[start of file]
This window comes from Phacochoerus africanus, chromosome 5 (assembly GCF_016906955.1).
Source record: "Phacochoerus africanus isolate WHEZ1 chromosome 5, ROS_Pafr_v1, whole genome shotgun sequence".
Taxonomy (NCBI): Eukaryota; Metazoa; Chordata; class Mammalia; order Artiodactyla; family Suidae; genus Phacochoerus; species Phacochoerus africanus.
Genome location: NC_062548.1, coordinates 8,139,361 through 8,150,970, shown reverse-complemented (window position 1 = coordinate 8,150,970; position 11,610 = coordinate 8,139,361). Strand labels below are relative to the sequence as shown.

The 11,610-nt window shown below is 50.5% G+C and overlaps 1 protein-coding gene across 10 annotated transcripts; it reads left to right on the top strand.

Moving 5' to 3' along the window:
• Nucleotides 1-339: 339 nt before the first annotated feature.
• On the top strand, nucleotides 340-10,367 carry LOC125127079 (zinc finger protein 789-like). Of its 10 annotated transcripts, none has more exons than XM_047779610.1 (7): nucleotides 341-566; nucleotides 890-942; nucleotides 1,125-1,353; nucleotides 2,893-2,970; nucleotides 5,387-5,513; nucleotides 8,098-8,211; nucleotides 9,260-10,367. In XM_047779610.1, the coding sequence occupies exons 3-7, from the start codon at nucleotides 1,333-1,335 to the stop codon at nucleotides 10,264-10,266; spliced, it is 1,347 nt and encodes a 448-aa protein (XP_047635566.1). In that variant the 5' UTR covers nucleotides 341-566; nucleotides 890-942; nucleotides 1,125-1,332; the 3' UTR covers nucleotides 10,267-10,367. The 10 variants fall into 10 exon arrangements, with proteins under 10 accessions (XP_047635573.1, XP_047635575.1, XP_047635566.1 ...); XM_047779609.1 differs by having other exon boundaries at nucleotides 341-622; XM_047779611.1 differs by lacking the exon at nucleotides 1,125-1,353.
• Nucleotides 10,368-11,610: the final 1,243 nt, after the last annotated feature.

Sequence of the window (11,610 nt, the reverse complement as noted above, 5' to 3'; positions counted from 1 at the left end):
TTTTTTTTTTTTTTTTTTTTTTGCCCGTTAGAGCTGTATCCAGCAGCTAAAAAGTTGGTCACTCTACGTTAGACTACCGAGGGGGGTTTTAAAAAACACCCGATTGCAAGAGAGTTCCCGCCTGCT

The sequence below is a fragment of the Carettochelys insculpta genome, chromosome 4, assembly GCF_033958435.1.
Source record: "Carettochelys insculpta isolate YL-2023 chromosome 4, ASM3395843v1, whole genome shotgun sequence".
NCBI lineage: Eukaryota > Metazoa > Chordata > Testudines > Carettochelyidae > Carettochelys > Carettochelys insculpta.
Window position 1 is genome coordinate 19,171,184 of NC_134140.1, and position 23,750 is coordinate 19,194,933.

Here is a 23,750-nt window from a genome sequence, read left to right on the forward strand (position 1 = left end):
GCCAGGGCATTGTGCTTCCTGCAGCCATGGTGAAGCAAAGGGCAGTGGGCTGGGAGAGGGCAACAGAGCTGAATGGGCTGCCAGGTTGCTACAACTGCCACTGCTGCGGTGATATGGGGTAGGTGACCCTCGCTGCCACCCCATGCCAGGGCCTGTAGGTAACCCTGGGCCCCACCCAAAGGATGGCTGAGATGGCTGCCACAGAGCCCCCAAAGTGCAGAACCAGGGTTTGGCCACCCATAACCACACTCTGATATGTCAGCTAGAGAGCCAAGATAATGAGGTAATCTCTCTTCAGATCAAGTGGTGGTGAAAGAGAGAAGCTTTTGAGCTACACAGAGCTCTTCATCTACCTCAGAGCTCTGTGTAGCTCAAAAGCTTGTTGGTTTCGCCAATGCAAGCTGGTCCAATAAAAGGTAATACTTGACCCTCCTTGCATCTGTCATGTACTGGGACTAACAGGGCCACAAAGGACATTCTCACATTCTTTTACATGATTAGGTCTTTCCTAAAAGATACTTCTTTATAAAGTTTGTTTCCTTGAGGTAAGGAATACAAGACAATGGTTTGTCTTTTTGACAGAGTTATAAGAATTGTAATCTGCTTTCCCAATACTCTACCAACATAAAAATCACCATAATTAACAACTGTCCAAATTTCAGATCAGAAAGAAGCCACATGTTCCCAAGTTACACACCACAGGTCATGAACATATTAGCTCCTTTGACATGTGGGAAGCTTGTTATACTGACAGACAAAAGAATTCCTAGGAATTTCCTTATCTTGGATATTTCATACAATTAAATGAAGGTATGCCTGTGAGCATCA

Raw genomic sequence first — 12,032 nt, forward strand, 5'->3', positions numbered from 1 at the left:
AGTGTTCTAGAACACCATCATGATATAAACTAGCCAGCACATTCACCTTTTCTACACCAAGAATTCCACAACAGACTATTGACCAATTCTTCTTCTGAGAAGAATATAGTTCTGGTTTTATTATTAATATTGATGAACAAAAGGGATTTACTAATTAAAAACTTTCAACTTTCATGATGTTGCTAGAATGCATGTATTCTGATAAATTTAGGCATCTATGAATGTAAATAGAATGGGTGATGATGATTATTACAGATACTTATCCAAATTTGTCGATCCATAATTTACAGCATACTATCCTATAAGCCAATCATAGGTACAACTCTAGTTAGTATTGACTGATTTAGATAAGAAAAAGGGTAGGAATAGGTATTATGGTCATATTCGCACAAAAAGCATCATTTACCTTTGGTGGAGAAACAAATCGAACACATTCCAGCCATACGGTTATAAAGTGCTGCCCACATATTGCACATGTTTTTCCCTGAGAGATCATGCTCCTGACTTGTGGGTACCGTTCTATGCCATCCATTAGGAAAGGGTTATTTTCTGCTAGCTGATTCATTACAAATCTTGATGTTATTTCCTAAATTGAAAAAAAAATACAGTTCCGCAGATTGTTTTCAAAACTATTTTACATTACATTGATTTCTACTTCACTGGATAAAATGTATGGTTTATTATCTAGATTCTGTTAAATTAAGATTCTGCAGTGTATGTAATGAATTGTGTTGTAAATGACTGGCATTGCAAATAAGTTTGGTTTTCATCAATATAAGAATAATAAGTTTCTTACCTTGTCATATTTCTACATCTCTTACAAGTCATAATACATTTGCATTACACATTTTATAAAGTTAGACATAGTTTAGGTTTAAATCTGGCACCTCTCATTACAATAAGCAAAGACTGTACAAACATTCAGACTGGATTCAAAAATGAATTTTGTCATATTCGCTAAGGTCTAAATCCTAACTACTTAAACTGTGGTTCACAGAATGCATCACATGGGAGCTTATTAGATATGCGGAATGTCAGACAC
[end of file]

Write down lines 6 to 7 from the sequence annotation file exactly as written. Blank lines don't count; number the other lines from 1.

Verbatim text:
Moving 5' to 3' along the window:
• Nucleotides 1-339: 339 nt before the first annotated feature.